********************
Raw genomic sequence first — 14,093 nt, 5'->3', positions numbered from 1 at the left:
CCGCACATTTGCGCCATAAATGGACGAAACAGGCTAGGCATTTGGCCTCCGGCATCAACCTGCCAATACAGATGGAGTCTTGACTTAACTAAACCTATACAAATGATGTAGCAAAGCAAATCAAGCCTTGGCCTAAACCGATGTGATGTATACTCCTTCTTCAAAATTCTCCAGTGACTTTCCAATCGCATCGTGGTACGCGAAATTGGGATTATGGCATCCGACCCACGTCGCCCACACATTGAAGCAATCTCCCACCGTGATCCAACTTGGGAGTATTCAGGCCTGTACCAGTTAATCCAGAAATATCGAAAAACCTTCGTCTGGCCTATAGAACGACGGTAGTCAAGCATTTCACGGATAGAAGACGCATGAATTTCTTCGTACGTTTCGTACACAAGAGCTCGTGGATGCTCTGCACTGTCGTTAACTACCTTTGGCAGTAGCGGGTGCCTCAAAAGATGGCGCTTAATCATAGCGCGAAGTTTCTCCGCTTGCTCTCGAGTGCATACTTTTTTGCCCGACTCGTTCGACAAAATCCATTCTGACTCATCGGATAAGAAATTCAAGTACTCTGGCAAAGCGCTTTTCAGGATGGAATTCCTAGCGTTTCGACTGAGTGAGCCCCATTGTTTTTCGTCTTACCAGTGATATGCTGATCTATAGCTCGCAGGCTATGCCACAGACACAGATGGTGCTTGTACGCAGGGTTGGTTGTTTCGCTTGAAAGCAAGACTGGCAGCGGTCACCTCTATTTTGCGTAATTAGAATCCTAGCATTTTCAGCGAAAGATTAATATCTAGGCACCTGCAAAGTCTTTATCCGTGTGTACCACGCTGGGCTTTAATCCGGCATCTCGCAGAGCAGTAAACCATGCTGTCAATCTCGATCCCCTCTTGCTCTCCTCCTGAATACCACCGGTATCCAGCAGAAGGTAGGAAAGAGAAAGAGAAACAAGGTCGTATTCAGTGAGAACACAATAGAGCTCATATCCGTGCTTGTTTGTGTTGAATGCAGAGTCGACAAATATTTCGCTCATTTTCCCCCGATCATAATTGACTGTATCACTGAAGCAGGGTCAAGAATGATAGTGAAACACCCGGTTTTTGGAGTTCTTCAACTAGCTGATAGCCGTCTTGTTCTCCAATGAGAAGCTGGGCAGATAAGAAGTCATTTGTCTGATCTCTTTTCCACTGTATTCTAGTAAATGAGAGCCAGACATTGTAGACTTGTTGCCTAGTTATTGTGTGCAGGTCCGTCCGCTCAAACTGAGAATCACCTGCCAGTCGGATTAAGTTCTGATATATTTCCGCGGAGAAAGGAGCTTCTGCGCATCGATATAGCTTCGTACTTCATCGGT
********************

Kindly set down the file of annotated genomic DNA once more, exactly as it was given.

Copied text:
Raw genomic sequence first — 14,093 nt, 5'->3', positions numbered from 1 at the left:
CCGCACATTTGCGCCATAAATGGACGAAACAGGCTAGGCATTTGGCCTCCGGCATCAACCTGCCAATACAGATGGAGTCTTGACTTAACTAAACCTATACAAATGATGTAGCAAAGCAAATCAAGCCTTGGCCTAAACCGATGTGATGTATACTCCTTCTTCAAAATTCTCCAGTGACTTTCCAATCGCATCGTGGTACGCGAAATTGGGATTATGGCATCCGACCCACGTCGCCCACACATTGAAGCAATCTCCCACCGTGATCCAACTTGGGAGTATTCAGGCCTGTACCAGTTAATCCAGAAATATCGAAAAACCTTCGTCTGGCCTATAGAACGACGGTAGTCAAGCATTTCACGGATAGAAGACGCATGAATTTCTTCGTACGTTTCGTACACAAGAGCTCGTGGATGCTCTGCACTGTCGTTAACTACCTTTGGCAGTAGCGGGTGCCTCAAAAGATGGCGCTTAATCATAGCGCGAAGTTTCTCCGCTTGCTCTCGAGTGCATACTTTTTTGCCCGACTCGTTCGACAAAATCCATTCTGACTCATCGGATAAGAAATTCAAGTACTCTGGCAAAGCGCTTTTCAGGATGGAATTCCTAGCGTTTCGACTGAGTGAGCCCCATTGTTTTTCGTCTTACCAGTGATATGCTGATCTATAGCTCGCAGGCTATGCCACAGACACAGATGGTGCTTGTACGCAGGGTTGGTTGTTTCGCTTGAAAGCAAGACTGGCAGCGGTCACCTCTATTTTGCGTAATTAGAATCCTAGCATTTTCAGCGAAAGATTAATATCTAGGCACCTGCAAAGTCTTTATCCGTGTGTACCACGCTGGGCTTTAATCCGGCATCTCGCAGAGCAGTAAACCATGCTGTCAATCTCGATCCCCTCTTGCTCTCCTCCTGAATACCACCGGTATCCAGCAGAAGGTAGGAAAGAGAAAGAGAAACAAGGTCGTATTCAGTGAGAACACAATAGAGCTCATATCCGTGCTTGTTTGTGTTGAATGCAGAGTCGACAAATATTTCGCTCATTTTCCCCCGATCATAATTGACTGTATCACTGAAGCAGGGTCAAGAATGATAGTGAAACACCCGGTTTTTGGAGTTCTTCAACTAGCTGATAGCCGTCTTGTTCTCCAATGAGAAGCTGGGCAGATAAGAAGTCATTTGTCTGATCTCTTTTCCACTGTATTCTAGTAAATGAGAGCCAGACATTGTAGACTTGTTGCCTAGTTATTGTGTGCAGGTCCGTCCGCTCAAACTGAGAATCACCTGCCAGTCGGATTAAGTTCTGATATATTTCCGCGGAGAAAGGAGCTTCTGCGCATCGATATAGCTTCGTACTTCATCGGT